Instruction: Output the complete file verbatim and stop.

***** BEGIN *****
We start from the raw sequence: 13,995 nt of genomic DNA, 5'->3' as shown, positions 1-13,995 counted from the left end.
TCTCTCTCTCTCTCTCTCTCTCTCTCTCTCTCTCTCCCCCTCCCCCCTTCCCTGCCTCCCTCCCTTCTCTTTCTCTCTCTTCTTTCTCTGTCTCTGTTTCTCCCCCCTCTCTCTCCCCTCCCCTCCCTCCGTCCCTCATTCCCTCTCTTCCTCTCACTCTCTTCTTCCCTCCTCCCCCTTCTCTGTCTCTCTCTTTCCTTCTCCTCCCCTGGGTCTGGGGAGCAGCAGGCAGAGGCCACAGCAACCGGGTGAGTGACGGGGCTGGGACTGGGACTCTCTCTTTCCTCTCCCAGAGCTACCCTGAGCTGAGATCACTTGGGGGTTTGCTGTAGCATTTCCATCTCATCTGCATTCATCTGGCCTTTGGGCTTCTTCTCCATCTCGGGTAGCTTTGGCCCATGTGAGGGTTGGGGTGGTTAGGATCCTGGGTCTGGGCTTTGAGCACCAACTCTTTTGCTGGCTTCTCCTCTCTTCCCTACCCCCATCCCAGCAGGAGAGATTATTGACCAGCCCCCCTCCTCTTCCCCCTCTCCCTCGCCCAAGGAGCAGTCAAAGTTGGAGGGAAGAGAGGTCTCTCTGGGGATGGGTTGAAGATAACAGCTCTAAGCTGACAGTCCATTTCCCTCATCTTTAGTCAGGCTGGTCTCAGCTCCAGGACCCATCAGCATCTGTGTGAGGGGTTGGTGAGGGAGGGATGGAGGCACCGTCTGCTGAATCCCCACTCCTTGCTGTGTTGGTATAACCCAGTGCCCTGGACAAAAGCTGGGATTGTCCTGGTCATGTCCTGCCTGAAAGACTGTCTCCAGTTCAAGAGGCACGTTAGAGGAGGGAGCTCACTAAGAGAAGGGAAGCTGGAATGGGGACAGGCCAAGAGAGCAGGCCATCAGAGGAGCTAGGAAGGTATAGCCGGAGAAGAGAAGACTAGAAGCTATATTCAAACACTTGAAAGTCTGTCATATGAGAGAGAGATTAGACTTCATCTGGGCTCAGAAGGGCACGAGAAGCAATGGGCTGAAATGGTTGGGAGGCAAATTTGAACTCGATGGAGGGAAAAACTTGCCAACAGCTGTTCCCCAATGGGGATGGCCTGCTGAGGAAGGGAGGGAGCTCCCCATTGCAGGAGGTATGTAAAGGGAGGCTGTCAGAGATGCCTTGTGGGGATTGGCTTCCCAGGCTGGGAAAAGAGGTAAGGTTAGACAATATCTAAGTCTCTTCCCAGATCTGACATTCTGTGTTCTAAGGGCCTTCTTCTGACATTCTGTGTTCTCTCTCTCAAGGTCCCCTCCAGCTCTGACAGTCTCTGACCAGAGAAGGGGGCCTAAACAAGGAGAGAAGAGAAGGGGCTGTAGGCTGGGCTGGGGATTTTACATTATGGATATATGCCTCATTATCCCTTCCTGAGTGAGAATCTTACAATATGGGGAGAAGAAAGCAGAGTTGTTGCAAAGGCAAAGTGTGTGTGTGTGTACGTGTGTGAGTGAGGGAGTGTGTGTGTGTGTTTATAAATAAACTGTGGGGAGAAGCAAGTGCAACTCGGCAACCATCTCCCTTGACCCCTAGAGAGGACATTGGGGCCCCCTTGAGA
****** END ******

We start from the raw sequence: 13,995 nt of genomic DNA, 5'->3' as shown, positions 1-13,995 counted from the left end.
TCTCTCTCTCTCTCTCTCTCTCTCTCTCTCTCTCTCCCCCTCCCCCCTTCCCTGCCTCCCTCCCTTCTCTTTCTCTCTCTTCTTTCTCTGTCTCTGTTTCTCCCCCCTCTCTCTCCCCTCCCCTCCCTCCGTCCCTCATTCCCTCTCTTCCTCTCACTCTCTTCTTCCCTCCTCCCCCTTCTCTGTCTCTCTCTTTCCTTCTCCTCCCCTGGGTCTGGGGAGCAGCAGGCAGAGGCCACAGCAACCGGGTGAGTGACGGGGCTGGGACTGGGACTCTCTCTTTCCTCTCCCAGAGCTACCCTGAGCTGAGATCACTTGGGGGTTTGCTGTAGCATTTCCATCTCATCTGCATTCATCTGGCCTTTGGGCTTCTTCTCCATCTCGGGTAGCTTTGGCCCATGTGAGGGTTGGGGTGGTTAGGATCCTGGGTCTGGGCTTTGAGCACCAACTCTTTTGCTGGCTTCTCCTCTCTTCCCTACCCCCATCCCAGCAGGAGAGATTATTGACCAGCCCCCCTCCTCTTCCCCCTCTCCCTCGCCCAAGGAGCAGTCAAAGTTGGAGGGAAGAGAGGTCTCTCTGGGGATGGGTTGAAGATAACAGCTCTAAGCTGACAGTCCATTTCCCTCATCTTTAGTCAGGCTGGTCTCAGCTCCAGGACCCATCAGCATCTGTGTGAGGGGTTGGTGAGGGAGGGATGGAGGCACCGTCTGCTGAATCCCCACTCCTTGCTGTGTTGGTATAACCCAGTGCCCTGGACAAAAGCTGGGATTGTCCTGGTCATGTCCTGCCTGAAAGACTGTCTCCAGTTCAAGAGGCACGTTAGAGGAGGGAGCTCACTAAGAGAAGGGAAGCTGGAATGGGGACAGGCCAAGAGAGCAGGCCATCAGAGGAGCTAGGAAGGTATAGCCGGAGAAGAGAAGACTAGAAGCTATATTCAAACACTTGAAAGTCTGTCATATGAGAGAGAGATTAGACTTCATCTGGGCTCAGAAGGGCACGAGAAGCAATGGGCTGAAATGGTTGGGAGGCAAATTTGAACTCGATGGAGGGAAAAACTTGCCAACAGCTGTTCCCCAATGGGGATGGCCTGCTGAGGAAGGGAGGGAGCTCCCCATTGCAGGAGGTATGTAAAGGGAGGCTGTCAGAGATGCCTTGTGGGGATTGGCTTCCCAGGCTGGGAAAAGAGGTAAGGTTAGACAATATCTAAGTCTCTTCCCAGATCTGACATTCTGTGTTCTAAGGGCCTTCTTCTGACATTCTGTGTTCTCTCTCTCAAGGTCCCCTCCAGCTCTGACAGTCTCTGACCAGAGAAGGGGGCCTAAACAAGGAGAGAAGAGAAGGGGCTGTAGGCTGGGCTGGGGATTTTACATTATGGATATATGCCTCATTATCCCTTCCTGAGTGAGAATCTTACAATATGGGGAGAAGAAAGCAGAGTTGTTGCAAAGGCAAAGTGTGTGTGTGTGTACGTGTGTGAGTGAGGGAGTGTGTGTGTGTGTTTATAAATAAACTGTGGGGAGAAGCAAGTGCAACTCGGCAACCATCTCCCTTGACCCCTAGAGAGGACATTGGGGCCCCCTTGAGA